General consensus is that the University Press does excellent work and is known for its craftmanship, relationship with authors and nimbleness. It is particularly known for strong lists in history, Jewish studies, Middle East studies, business and media studies.
But the Press is unlikely to achieve financial sustainability, especially given its small size compared with peer publishers, she said. A university subsidy will likely be crucial for its future, as will an endowment and fundraising activities.
Among its challenges are inadequate marketing and the perception that a lack of university support is driving away authors.
“This is an industry under heavy pressure,” Safran said. “There is no silver bullet answer.”
The external review committee, she reported, saw no unoccupied high-status, profitable market niche for the Stanford University Press to fill.
During the past year, Safran said her committee queried faculty about the Press’s relationship with Stanford authors. It also helped the Press better articulate its mission and brand.
Moving forward, possible strategic directions include growing its lists in such areas as Asian scholarship, Latinx scholarship, the U.S. West, media studies, business, digital scholarship, public humanities and sustainability.
But Safran warned that the Press will only succeed in areas where Stanford faculty lend their support and become actively engaged.
“When Stanford faculty are strongly invested in a series or list, it thrives, and it is top notch,” she said. “So, Stanford Press should try to look more like Stanford if and only if there is faculty will and energy to invest in new efforts.”
The Faculty Senate also heard a memorial resolution for Stanley Schrier, professor emeritus of medicine, who founded Stanford’s Division of Hematology.
It also discussed, but took no action, on a resolution forwarded by the Associated Students of Stanford University (ASSU) to restore the Cantonese Language Program. The resolution was introduced by new ASSU President Christian Giadolor and responded to by Debra Satz, the Vernon R. and Lysbeth Warren Anderson Dean of the School of Humanities and Sciences. Satz explained why Cantonese instruction has been cut from four to two courses per quarter.
Prior to the Faculty Senate meeting, the Steering Committee met in Administrative Session and considered the following items.
- The Committee on Review of Undergraduate Majors recommended a five-year renewal of the Interdisciplinary Program in African and African American Studies, with authority to nominate candidates for the Undergraduate Major (BA), Minor and Honors for the period of Sept. 1, 2021, through Aug. 31, 2026.
- The Committee on Review of Undergraduate Majors recommended a five-year renewal period for the Interdisciplinary Program in Mathematical and Computational Science, with authority to nominate candidates for the BS, Minor and Honors degrees for the period Sept. 1, 2022, through Aug. 31, 2027. An interim report is required and due to C-RUM in two years (if the program has not sunset).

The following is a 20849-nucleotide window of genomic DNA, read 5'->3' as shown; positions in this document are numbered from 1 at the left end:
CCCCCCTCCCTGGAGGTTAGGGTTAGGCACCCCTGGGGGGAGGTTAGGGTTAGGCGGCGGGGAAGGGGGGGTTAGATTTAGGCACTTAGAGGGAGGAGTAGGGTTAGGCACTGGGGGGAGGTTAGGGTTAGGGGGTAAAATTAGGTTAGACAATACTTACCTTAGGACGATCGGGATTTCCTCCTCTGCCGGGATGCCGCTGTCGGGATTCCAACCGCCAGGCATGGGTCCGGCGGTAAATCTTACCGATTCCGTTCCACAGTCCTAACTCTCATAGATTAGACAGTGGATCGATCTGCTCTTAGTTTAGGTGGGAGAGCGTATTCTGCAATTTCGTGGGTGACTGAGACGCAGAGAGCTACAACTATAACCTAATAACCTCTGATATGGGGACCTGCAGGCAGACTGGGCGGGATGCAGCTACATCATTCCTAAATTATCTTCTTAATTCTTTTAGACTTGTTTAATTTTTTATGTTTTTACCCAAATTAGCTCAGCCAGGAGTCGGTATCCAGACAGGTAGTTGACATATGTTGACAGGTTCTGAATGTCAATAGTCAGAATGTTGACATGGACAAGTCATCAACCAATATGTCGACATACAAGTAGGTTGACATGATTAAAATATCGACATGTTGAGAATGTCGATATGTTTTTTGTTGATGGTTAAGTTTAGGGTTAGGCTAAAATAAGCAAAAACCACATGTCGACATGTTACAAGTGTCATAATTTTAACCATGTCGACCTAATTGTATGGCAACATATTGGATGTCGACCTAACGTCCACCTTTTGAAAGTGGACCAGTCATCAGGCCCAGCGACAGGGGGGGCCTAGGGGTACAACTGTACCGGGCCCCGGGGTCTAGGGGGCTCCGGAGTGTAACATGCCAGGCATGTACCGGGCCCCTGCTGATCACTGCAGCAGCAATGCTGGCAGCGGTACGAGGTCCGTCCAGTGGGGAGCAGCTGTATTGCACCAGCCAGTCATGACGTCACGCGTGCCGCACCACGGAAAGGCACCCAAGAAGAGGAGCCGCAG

- The Committee on Review of Undergraduate Majors recommended the initiation and five-year degree-granting period for the Interdisciplinary Program in Data Science, with authority to nominate candidates for the BA and BS, Minor and Honors degrees for the period Sept. 1, 2022, through Aug. 31, 2026. An interim report is required and due in two years focused on the core curriculum and advising.
- The Committee on Review of Undergraduate Majors recommended a four-year renewal of the Humanities Interdisciplinary Program, with authority to nominate candidates for the Minor degree for the period from Sept. 1, 2022, through Aug. 31, 2026.
- The Committee on Graduate Studies recommended a five-year renewal for the degree-granting authority for the MS and PhD degrees of the Interdisciplinary Program in Stem Cell Biology and Regenerative Medicine for the period of Sept. 1, 2022, through Aug. 31, 2027.
- The Committee on Graduate Studies recommended the initiation of the Biomedical Physics Program under the departments of Radiology and Radiation Oncology, with an authorization to nominate candidates for the PhD degree effective Sept. 1, 2022. A self-study progress report to C-GS is required in five years (by 2027).
- The Committee on Graduate Studies recommended a five-year renewal for the Program in Latin American Studies, with authority to nominate candidates for the MA degree for the period Sept. 1, 2022, through Aug. 31, 2027.
- The Committee on Graduate Studies and the Committee on Undergraduate Standards and Policy recommended the approval of Coterm Academic Progress. It was tabled. Approved were a Meeting Pattern proposal and a proposal from the Committee on Undergraduate Standards and Policy in regard to the Distinction and the COLLEGE/Transfer Students proposals.